Even trying to adopt one of the thousands of youngsters in need of homes in poor countries, is arduous, drawn out and frustrating. You must go through exactly the same process as for adopting in the UK, which costs up to £10,000, and then spend a month (and another £2,000) getting all the papers you gathered for the UK process certified by a Notary Public, sent to the Department for Education (why education, you may well ask?) and then sent on to an approved agency abroad. In India, for example, if accepted, you will be placed on a central government waiting list and should be informed within two years that two children have been ‘reserved’ for you. You have four days to pick one of them, after which you get more details of the child (medical reports etc) and must confirm your acceptance within a month. If you don’t, you go to the bottom of the list and must start again.
So how about adopting abroad in a non-Hague convention country? Some don’t allow foreign adoptions out of anti-imperial sentiment. My Cambodian-born daughter loves the country of her birth, goes there often, has made films about it and would dearly like to have Cambodian children. She could adopt in Cambodia, but she’d have to live there for at least 18 months, which she cannot afford to do.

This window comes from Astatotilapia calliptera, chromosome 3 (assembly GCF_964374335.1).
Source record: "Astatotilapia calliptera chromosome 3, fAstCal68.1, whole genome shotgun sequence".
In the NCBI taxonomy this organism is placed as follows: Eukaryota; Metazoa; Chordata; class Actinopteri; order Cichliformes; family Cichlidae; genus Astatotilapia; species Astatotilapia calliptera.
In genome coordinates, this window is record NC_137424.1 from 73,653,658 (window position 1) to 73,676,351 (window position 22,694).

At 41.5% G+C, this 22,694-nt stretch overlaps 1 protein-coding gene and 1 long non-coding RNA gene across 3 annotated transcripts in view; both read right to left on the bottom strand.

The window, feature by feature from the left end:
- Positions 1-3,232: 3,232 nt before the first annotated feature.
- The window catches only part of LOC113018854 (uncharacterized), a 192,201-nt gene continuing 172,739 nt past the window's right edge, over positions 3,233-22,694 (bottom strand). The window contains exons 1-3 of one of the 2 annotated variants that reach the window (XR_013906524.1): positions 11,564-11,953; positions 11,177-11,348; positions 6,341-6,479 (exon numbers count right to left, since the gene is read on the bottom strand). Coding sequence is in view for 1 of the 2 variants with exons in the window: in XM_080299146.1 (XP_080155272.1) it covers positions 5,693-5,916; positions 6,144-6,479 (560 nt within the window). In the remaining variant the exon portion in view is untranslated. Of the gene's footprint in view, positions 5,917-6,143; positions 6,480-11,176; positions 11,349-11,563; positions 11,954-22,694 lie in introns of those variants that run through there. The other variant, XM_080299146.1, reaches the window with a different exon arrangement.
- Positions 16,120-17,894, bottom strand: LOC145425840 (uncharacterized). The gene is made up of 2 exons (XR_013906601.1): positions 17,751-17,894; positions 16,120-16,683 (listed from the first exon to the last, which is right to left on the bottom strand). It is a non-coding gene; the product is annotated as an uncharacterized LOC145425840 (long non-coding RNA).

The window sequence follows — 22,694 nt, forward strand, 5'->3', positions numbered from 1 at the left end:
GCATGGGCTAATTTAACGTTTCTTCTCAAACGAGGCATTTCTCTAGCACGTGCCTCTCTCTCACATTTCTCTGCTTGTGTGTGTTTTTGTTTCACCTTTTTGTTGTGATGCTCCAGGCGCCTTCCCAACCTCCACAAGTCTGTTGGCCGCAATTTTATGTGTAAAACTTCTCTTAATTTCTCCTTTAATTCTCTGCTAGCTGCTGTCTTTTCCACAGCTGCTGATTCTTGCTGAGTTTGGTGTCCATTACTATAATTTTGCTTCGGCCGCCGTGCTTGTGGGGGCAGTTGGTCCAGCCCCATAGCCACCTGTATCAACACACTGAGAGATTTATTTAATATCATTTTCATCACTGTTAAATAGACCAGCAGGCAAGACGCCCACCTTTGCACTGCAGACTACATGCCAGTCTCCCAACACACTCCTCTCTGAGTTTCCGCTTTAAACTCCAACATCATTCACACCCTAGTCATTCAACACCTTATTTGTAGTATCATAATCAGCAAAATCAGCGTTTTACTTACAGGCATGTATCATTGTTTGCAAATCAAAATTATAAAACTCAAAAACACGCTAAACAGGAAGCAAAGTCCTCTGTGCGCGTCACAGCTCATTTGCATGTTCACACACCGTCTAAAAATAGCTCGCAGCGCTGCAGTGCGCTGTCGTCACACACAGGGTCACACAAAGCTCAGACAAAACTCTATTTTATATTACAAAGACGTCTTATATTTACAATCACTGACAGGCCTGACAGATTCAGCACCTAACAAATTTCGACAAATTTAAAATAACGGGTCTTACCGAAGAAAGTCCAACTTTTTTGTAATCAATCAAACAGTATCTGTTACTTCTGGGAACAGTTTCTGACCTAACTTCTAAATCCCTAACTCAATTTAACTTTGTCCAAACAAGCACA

Ethiopia’s government has recently suspended foreign adoptions in spite of the thousands of children orphaned by war and extreme poverty. The result is that private orphanages have had to close, and children in the cash-strapped and overcrowded government institutions have no hope of adoption by foreigners and little chance of finding a family among impoverished locals. Syria is making more orphans every day, but it takes years to establish for certain that a refugee child or a war orphan has indeed lost his or her parents. Meanwhile children are in camps, their chances of having a loving childhood receding every day.